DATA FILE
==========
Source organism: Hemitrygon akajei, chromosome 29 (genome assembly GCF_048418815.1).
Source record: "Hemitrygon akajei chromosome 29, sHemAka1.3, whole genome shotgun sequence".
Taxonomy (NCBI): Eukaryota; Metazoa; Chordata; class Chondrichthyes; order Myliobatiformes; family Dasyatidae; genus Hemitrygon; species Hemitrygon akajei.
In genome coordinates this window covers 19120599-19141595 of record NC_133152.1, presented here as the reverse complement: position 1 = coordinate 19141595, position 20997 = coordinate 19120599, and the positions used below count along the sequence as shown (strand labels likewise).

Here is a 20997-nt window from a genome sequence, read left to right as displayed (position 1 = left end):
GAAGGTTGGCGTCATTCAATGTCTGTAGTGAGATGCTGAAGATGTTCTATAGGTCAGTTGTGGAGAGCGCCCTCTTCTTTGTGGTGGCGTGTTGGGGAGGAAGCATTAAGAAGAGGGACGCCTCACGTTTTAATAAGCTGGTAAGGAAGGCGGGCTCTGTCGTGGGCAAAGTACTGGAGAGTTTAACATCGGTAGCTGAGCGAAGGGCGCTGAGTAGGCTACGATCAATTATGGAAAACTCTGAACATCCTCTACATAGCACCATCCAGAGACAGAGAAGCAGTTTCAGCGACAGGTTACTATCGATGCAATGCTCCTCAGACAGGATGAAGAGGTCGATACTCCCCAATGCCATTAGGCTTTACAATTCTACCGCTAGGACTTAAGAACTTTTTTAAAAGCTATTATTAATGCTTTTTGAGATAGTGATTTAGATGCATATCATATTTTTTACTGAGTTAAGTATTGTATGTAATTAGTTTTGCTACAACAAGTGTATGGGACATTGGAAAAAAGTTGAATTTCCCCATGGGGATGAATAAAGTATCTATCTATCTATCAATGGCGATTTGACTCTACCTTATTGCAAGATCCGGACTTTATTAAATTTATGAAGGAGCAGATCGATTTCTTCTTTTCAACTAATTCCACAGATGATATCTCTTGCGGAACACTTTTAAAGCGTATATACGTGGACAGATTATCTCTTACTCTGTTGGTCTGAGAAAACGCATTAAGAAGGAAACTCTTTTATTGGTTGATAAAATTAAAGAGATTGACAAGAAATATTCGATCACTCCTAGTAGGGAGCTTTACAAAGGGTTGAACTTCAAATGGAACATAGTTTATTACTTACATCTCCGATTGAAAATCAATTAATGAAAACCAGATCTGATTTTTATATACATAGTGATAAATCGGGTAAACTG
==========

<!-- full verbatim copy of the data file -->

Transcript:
Source organism: Hemitrygon akajei, chromosome 29 (genome assembly GCF_048418815.1).
Source record: "Hemitrygon akajei chromosome 29, sHemAka1.3, whole genome shotgun sequence".
Taxonomy (NCBI): Eukaryota; Metazoa; Chordata; class Chondrichthyes; order Myliobatiformes; family Dasyatidae; genus Hemitrygon; species Hemitrygon akajei.
In genome coordinates this window covers 19120599-19141595 of record NC_133152.1, presented here as the reverse complement: position 1 = coordinate 19141595, position 20997 = coordinate 19120599, and the positions used below count along the sequence as shown (strand labels likewise).

Here is a 20997-nt window from a genome sequence, read left to right as displayed (position 1 = left end):
GAAGGTTGGCGTCATTCAATGTCTGTAGTGAGATGCTGAAGATGTTCTATAGGTCAGTTGTGGAGAGCGCCCTCTTCTTTGTGGTGGCGTGTTGGGGAGGAAGCATTAAGAAGAGGGACGCCTCACGTTTTAATAAGCTGGTAAGGAAGGCGGGCTCTGTCGTGGGCAAAGTACTGGAGAGTTTAACATCGGTAGCTGAGCGAAGGGCGCTGAGTAGGCTACGATCAATTATGGAAAACTCTGAACATCCTCTACATAGCACCATCCAGAGACAGAGAAGCAGTTTCAGCGACAGGTTACTATCGATGCAATGCTCCTCAGACAGGATGAAGAGGTCGATACTCCCCAATGCCATTAGGCTTTACAATTCTACCGCTAGGACTTAAGAACTTTTTTAAAAGCTATTATTAATGCTTTTTGAGATAGTGATTTAGATGCATATCATATTTTTTACTGAGTTAAGTATTGTATGTAATTAGTTTTGCTACAACAAGTGTATGGGACATTGGAAAAAAGTTGAATTTCCCCATGGGGATGAATAAAGTATCTATCTATCTATCAATGGCGATTTGACTCTACCTTATTGCAAGATCCGGACTTTATTAAATTTATGAAGGAGCAGATCGATTTCTTCTTTTCAACTAATTCCACAGATGATATCTCTTGCGGAACACTTTTAAAGCGTATATACGTGGACAGATTATCTCTTACTCTGTTGGTCTGAGAAAACGCATTAAGAAGGAAACTCTTTTATTGGTTGATAAAATTAAAGAGATTGACAAGAAATATTCGATCACTCCTAGTAGGGAGCTTTACAAAGGGTTGAACTTCAAATGGAACATAGTTTATTACTTACATCTCCGATTGAAAATCAATTAATGAAAACCAGATCTGATTTTTATATACATAGTGATAAATCGGGTAAACTG